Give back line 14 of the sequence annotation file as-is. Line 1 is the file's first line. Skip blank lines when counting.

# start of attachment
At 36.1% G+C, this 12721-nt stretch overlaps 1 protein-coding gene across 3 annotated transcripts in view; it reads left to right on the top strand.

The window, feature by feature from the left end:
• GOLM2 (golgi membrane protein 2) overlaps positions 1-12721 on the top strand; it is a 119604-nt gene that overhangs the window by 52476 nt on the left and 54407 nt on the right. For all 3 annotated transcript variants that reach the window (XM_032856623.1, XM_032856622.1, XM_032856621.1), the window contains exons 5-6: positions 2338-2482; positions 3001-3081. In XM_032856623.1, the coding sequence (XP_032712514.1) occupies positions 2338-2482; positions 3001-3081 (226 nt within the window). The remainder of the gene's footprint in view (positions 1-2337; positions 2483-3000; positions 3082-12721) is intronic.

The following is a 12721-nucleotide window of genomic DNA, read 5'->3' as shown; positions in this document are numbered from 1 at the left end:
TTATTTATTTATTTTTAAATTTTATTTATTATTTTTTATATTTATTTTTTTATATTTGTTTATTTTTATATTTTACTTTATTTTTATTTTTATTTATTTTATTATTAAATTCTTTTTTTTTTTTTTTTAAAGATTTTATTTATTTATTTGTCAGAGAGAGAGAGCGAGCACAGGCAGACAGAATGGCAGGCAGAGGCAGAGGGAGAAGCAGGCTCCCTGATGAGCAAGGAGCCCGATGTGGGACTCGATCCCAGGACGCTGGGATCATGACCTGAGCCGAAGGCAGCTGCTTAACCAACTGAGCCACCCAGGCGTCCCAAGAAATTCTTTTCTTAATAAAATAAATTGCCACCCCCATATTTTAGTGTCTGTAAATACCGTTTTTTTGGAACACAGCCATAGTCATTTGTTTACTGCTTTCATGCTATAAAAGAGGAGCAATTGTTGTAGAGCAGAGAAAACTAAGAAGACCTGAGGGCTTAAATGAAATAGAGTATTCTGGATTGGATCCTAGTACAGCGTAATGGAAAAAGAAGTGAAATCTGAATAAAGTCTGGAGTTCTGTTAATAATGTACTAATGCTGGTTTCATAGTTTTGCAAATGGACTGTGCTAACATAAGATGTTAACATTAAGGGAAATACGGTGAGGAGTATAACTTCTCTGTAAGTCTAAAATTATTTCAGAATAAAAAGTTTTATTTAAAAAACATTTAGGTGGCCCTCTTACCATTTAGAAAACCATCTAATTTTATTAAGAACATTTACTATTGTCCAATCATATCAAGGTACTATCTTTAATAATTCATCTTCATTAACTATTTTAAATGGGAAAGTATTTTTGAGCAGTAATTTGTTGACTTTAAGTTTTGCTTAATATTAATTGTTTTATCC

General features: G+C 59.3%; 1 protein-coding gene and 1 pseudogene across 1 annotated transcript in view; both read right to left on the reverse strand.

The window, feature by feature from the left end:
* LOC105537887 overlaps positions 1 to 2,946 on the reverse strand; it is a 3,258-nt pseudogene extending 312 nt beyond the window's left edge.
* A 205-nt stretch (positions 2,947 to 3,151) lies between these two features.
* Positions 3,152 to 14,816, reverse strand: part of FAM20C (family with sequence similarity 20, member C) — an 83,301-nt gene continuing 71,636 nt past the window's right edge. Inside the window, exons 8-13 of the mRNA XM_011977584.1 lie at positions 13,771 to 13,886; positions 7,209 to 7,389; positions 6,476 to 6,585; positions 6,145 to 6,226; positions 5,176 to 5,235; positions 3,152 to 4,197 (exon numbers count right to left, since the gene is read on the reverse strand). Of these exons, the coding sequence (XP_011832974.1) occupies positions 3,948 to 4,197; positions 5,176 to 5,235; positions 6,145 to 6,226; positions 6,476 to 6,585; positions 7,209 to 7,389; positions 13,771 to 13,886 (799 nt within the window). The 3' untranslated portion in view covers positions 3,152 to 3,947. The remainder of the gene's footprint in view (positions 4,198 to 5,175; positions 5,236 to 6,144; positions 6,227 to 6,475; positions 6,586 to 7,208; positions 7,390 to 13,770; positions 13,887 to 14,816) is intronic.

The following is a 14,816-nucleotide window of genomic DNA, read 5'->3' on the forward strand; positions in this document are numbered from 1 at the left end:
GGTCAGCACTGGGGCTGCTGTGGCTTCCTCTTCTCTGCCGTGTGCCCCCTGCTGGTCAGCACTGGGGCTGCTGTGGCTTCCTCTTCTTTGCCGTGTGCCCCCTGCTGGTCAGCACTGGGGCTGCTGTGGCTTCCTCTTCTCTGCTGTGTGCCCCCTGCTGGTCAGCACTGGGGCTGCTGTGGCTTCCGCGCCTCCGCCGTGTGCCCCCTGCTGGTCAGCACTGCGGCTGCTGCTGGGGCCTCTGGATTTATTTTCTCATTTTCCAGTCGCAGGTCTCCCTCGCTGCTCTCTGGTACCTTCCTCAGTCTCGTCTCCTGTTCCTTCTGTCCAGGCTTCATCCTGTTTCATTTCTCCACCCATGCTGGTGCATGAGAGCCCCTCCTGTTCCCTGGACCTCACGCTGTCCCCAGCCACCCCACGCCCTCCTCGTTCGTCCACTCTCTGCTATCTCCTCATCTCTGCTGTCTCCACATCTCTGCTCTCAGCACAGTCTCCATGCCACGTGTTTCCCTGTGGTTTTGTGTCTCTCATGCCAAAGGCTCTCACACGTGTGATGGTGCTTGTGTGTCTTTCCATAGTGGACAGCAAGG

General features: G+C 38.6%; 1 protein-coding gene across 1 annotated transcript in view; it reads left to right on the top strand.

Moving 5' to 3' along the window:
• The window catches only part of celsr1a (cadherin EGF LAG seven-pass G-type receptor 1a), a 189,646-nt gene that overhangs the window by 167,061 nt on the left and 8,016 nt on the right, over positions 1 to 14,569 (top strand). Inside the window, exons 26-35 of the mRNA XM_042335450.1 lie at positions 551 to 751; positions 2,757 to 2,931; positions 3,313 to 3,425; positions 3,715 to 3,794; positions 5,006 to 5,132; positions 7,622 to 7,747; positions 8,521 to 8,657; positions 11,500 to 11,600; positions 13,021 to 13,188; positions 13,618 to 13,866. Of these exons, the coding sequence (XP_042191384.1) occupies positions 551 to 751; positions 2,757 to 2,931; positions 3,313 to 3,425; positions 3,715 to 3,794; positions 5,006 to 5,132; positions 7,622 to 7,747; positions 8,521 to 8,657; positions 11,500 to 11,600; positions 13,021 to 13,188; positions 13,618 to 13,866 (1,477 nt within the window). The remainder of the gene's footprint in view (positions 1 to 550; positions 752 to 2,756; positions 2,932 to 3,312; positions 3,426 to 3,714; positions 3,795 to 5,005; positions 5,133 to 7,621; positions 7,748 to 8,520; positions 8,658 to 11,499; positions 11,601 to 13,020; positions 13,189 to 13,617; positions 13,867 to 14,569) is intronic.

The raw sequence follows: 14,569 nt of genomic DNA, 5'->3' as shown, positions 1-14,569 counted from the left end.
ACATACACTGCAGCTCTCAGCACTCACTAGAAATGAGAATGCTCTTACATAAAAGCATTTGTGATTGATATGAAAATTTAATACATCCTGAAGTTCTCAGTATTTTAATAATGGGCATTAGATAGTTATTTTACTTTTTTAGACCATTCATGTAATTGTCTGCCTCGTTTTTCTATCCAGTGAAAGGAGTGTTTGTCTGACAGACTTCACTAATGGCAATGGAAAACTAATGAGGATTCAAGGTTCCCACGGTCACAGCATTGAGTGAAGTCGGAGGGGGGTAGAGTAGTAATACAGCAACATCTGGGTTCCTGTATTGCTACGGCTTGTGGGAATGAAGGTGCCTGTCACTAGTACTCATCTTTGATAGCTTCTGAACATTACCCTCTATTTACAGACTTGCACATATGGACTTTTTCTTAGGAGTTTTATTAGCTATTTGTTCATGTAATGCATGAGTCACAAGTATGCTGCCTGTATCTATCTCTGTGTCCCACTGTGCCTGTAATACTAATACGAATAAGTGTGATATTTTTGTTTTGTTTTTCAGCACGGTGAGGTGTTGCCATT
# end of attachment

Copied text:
Moving 5' to 3' along the window: